Neural Networks Decoded

Maybe from the time of its inception as a calculating machine which could also do a bit more — computers have made conspiracy theorists believe that it can replicate the human brain. With modern advancements, computers are becoming more and more complex almost like the human brain. The Turing Test is something every AI enthusiast tries to tackle — that is — trying to make computers exhibit intelligent traits that make it indistinguishable from human beings. But what’s the main difference between the computer and the brain?

Like the brain nerves, computers also have a lot of transistors (which can seem like artificial neurons) connected to each other which receive and distribute information. Both can store data and reuse them in a certain way. But that’s where the similarities end. Computers are fed the information (meaningless for them) that they require previously and they arrange the information in a way that they were programmed to do.

However, brains acquire information meaningful to them and can arrange them in many unusual, unknown ways, thereby ‘creating’ something. That’s the beauty of the human brain — they go through a slow process of learning how to use the information and develop something new out of it.

However, neural networks are bringing a slight difference in the traditional pre-defined input-output scheme of computers.

Neural networks try to simulate the workings of the brain cells so as to recognise patterns, learn from it and thereafter, develop decisions based on them. Yet it is not as complex as the brain — it is made out of the same algebraic equations and mathematical variables that are put in the computer. The information remains meaningless to the computers, but for the people working on them — it means ‘progress’.

How is the Neural Network Connected?


In a Neural Network, millions of transistors or artificial neurons are arranged in units and they are placed in layers as a series. Each of them is well-connected. Some of them are called input units. These units try to acquire information from outside and then use them to recognise patterns and different information from the outside world. Then, the information is sent to the output units. In between the two, there are hidden units with which the input and output are connected and these are the ‘artificial brain’. Each of the hidden units and each of the output units is fully-connected with each other and these connections are represented by a number called weight. The weight can be positive, exciting another unit, or negative suppressing another unit. This way, it reacts like the synapses of the brain.

Learning Things


One of the main requirements of neural networks is that it has to learn things. It is done through a process called feedforward network. When it is being trained or learning and then, after the training, operating normally, the input units take in the information, which is passed on to the hidden units, which in turn is passed to the output units. Every unit does not fire altogether. Each input is received and then, it is multiplied along with the weight of its connection that it is travelling along and when the sum is more than the threshold amount, it is triggered and sent forward.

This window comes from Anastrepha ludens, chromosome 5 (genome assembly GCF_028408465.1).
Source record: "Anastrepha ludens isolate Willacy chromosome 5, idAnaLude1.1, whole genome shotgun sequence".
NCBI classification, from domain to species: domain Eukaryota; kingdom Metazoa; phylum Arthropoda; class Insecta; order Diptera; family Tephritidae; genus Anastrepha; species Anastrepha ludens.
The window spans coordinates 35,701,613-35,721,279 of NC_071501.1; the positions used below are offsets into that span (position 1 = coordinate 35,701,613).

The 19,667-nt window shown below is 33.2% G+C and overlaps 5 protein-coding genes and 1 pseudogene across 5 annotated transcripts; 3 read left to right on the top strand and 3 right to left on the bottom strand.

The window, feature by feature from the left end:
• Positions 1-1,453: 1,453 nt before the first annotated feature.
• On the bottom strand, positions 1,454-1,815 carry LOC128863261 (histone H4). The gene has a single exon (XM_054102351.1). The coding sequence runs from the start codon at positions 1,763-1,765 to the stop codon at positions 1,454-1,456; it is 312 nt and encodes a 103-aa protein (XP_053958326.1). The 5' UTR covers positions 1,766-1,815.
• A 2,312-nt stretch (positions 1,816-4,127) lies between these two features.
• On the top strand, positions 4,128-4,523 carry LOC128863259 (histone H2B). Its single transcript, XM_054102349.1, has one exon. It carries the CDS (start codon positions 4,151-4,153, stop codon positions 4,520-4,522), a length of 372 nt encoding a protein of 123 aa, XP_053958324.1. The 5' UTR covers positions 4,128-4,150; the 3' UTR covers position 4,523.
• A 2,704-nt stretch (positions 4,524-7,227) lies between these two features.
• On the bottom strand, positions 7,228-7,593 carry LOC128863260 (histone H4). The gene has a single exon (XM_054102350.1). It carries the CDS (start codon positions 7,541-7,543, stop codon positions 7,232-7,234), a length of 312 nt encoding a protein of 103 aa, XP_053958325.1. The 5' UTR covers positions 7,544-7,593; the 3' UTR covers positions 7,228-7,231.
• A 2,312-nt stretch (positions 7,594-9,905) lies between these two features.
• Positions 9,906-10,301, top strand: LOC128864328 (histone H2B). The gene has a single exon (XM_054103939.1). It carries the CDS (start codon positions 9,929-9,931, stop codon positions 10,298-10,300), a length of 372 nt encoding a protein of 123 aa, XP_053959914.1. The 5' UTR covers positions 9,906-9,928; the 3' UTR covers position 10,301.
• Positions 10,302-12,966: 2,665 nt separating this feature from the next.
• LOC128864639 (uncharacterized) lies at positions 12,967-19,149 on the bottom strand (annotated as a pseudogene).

The feedback loop is important. Learning in Neural networks is through a process called backpropagation. Here, the output produced is compared with the output it is meant to produce. Using the difference, the weights are modified and the difference is reduced until the actual, as well as the intended output, becomes the same. It is similar to how our brains react to feedback. As a bowler, if we throw a ball which moves slightly to the left of the wicket, in the next ball, we modify the pace in a way that it will swing to the right. Feedback loop and errors are the way in which both humans and computers learn.

Practical Example

However, computers deal with binary numbers and so, they will only have 0s and 1s as answers — that is, Yes and No. So, let’s say the difference between table and chair: if you input 25 different kinds of chairs, then the input has to interpret the item by posing different Yes/No questions to it. Does it have back support? Can some sit on it for a long time? Does it have upholstery? Does it have a top? These questions may even help it understand that a sofa is also a chair — as it belongs to the same category and that it is not a table.

Uses Of Neural Networks 

Neural Networks are being used in several places. Firstly, since it’s based on patterns and numbers, it can be used for autopiloting planes and for industrial manufacture where the right amount of formulaic ingredients will produce a product with predefined consistency in terms of colour, shape and weight. For checking the patterns of ‘credit or debit cards’, Neural Networks can be used. But the neural network technology is making its move in many areas.

Voice recognition apps use neural networks to differentiate between email and spam. Even translation programs use neural networks to translate sentences, with Google using Neural Machine Translation from 2016 to convert entire sentences and facing a 55% reduction of errors.

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To read more about neural networks, read here.